Source: James Fryer
Universities still prioritise performance in personal statements, Ucas forms and interviews, which correlate with helicopter parents, not with high IQs
In an increasingly testing global race, Britain’s competitive advantage must be built on education. Times Higher Education’s World University Rankings show that we have three of the world’s top 10 universities to augment our fast-improving schools. Sustaining a competitive edge, however, requires constant improvement and innovation. We must ask hard questions about our universities’ failures on academic rigour and widening participation, and recognise the need for reform.
Too many higher education courses are of poor quality. When in government, as special adviser to Michael Gove, I was shown an analysis indicating that around half of student loans will never be repaid. Paul Kirby, former head of the Number 10 Policy Unit, has argued that universities and government are engaging in sub-prime lending, encouraging students to borrow about £40,000 for a degree that will not return that investment. We lend money to all degree students on equal terms, but employers don’t perceive all university courses as equal. Taxpayers, the majority of whom have not been to university, pick up the tab when this cruel lie is exposed.
With the number of firsts doubling in a decade, we need an honest debate about grade inflation and the culture of low lecture attendance and light workloads it supports. Even after the introduction of tuition fees, the Higher Education Policy Institute found that contact time averaged 14 hours a week and degrees that were “more like a part-time than a full-time job”. Unsurprisingly, many courses have tiny or even negative earnings premiums and around half of recent graduates are in non-graduate jobs five years after leaving.
This is partly because the system lacks diversity. Too many providers are weak imitations of the ancient universities. We have nothing to rival the brilliant polytechnics I saw in Finland, while the development of massive online open courses has been limited. The exciting New College of the Humanities, a private institution with world-class faculty, is not eligible for student loans. More universities should focus on a distinctive offer, such as cheaper shorter degrees or high-quality vocational courses.
If the failures on quality frustrate the mind, those on widening participation perturb the heart. Each year, the c.75,000 families on benefits send fewer students to Oxbridge than the c.100 families whose children attend Westminster School. Alan Milburn’s Social Mobility and Child Poverty Commission found that the most selective universities have actually become more socially exclusive over the past decade.
Flawed admissions processes reinforce this inequality. Evidence from the US shows that standardised test scores (the SAT), which are a strong predictor of university grades, have a relatively low correlation with socio-economic status. The high intelligence that makes you a great university student is not the sole preserve of the social elite. The AS modules favoured by university admissions officers have diluted A-level standards and are a poorer indicator of innate ability than standardised tests. Universities still prioritise performance in personal statements, Ucas forms and interviews, which correlate with helicopter parents, not with high IQ.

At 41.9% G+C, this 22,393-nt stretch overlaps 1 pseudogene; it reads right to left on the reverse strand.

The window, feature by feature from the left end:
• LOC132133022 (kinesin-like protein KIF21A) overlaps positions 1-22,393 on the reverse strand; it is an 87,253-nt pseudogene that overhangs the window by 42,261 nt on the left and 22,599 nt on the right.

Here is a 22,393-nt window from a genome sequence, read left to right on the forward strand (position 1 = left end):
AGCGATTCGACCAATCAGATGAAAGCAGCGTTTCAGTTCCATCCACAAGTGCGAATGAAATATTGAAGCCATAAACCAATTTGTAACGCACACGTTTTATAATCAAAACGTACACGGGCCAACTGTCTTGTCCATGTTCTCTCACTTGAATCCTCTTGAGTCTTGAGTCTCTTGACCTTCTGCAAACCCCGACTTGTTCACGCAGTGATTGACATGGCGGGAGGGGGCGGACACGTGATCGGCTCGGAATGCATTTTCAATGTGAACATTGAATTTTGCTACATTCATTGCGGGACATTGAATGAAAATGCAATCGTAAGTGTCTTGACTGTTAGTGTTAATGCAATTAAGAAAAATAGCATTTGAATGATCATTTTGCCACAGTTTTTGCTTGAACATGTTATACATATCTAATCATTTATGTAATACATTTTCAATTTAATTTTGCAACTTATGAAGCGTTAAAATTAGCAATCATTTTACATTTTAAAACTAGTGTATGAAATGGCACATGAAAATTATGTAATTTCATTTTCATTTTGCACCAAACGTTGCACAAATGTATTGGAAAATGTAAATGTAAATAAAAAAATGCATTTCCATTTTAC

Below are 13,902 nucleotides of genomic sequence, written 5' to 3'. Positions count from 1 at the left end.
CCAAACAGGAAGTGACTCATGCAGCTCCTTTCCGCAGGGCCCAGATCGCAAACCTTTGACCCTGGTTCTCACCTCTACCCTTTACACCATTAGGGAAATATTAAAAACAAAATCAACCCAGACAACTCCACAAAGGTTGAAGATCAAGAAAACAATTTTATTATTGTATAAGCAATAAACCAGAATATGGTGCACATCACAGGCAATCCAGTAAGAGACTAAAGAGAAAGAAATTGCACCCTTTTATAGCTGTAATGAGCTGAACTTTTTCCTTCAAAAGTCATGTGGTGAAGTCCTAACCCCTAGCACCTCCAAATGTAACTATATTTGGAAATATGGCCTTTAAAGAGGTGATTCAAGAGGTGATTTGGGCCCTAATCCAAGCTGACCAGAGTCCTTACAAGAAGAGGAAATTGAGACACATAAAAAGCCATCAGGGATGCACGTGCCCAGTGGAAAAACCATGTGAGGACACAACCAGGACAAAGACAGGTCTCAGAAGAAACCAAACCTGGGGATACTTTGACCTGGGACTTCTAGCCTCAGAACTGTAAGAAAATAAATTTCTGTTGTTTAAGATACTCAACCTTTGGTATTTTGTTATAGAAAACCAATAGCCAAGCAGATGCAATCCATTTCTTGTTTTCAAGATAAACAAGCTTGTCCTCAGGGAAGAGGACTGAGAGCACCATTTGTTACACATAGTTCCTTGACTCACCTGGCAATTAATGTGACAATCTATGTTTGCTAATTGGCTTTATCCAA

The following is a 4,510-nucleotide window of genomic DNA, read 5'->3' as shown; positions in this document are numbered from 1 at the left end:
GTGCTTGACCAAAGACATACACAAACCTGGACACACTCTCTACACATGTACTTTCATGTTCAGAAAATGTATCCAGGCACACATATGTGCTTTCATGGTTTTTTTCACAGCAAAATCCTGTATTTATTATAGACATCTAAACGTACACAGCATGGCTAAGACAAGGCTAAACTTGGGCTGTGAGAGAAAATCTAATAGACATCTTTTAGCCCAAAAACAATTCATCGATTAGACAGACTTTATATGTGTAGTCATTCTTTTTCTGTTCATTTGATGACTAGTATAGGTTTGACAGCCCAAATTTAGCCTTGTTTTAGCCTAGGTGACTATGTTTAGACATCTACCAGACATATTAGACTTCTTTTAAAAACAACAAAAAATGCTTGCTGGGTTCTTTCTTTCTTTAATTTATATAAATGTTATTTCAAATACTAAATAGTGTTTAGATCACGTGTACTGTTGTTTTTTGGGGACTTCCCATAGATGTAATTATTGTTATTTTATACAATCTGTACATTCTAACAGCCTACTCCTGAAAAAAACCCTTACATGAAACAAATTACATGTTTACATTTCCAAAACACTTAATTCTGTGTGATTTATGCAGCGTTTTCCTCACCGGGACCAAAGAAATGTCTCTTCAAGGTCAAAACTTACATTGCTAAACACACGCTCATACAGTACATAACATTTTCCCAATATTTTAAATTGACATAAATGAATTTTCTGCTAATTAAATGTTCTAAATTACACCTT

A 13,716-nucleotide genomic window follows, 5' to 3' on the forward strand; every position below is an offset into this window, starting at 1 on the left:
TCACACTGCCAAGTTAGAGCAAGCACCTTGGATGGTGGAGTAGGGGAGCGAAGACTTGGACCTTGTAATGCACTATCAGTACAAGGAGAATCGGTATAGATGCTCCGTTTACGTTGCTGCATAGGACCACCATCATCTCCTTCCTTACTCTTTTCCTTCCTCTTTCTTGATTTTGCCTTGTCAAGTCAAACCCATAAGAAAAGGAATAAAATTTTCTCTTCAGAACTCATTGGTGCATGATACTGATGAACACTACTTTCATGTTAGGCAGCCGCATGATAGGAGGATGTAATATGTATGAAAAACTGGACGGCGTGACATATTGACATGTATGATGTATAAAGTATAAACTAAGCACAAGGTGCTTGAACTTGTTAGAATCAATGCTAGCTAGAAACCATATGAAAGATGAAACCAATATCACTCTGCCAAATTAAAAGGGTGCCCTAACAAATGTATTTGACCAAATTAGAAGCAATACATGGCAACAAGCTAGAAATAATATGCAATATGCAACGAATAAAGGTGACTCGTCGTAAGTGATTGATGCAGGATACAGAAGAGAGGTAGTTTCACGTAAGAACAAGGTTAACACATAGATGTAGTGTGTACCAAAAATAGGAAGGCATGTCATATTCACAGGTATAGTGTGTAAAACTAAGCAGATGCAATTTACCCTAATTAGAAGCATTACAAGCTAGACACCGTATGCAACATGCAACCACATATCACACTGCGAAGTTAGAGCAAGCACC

Criticise their record on widening access, and universities will blame the failures of the school system. Well, who walked on by while it was failing? Who failed to speak out enough about the grade inflation that especially hurt poorer pupils with no access to teachers who went beyond weakened exams? Until Mark Smith, vice-chancellor of Lancaster University, stepped forward, Gove’s decision to give universities control of A-level standards met with a muted response.
The first step in a prioritisation of education is to move universities into an enlarged Department for Education after the general election. The Secretary of State should immediately commission a genuinely independent review to determine which degrees are a sound investment or of strategic importance. Only these would be eligible for three-year student loans. Some shorter loans might encourage more efficient courses. Those who will brand this “philistinism” could not be more wrong: it is the traditional academic subjects that are valued by employers (philosophy at the University of Oxford is a better investment than many business courses). I am not arguing for fewer people to go to university. We need more students from poorer backgrounds taking the best degrees.
Government should publish easy-to-use data showing Treasury forecasts on courses’ expected loan repayments, as well as quality factors such as dropout rates and contact time. It should be made much easier to start a new university or to remodel existing ones.
Politicians and the Privy Council should lose all control of higher education. Student choice should be the main determinant of which courses and institutions thrive.
Universities should adopt standardised entrance tests. And just as private schools must demonstrate that they are worthy of their charitable status, universities whose students receive loans should have to show what action they are taking to improve state schools. The new King’s College London Maths School, and programmes such as the Access Project charity, are models to follow.
The past decade has seen a renaissance in the state school system, because when tough questions were asked and political control reduced, brilliant teachers and heads stepped forward. It is now the turn of universities to make Britain the world’s leading education nation.
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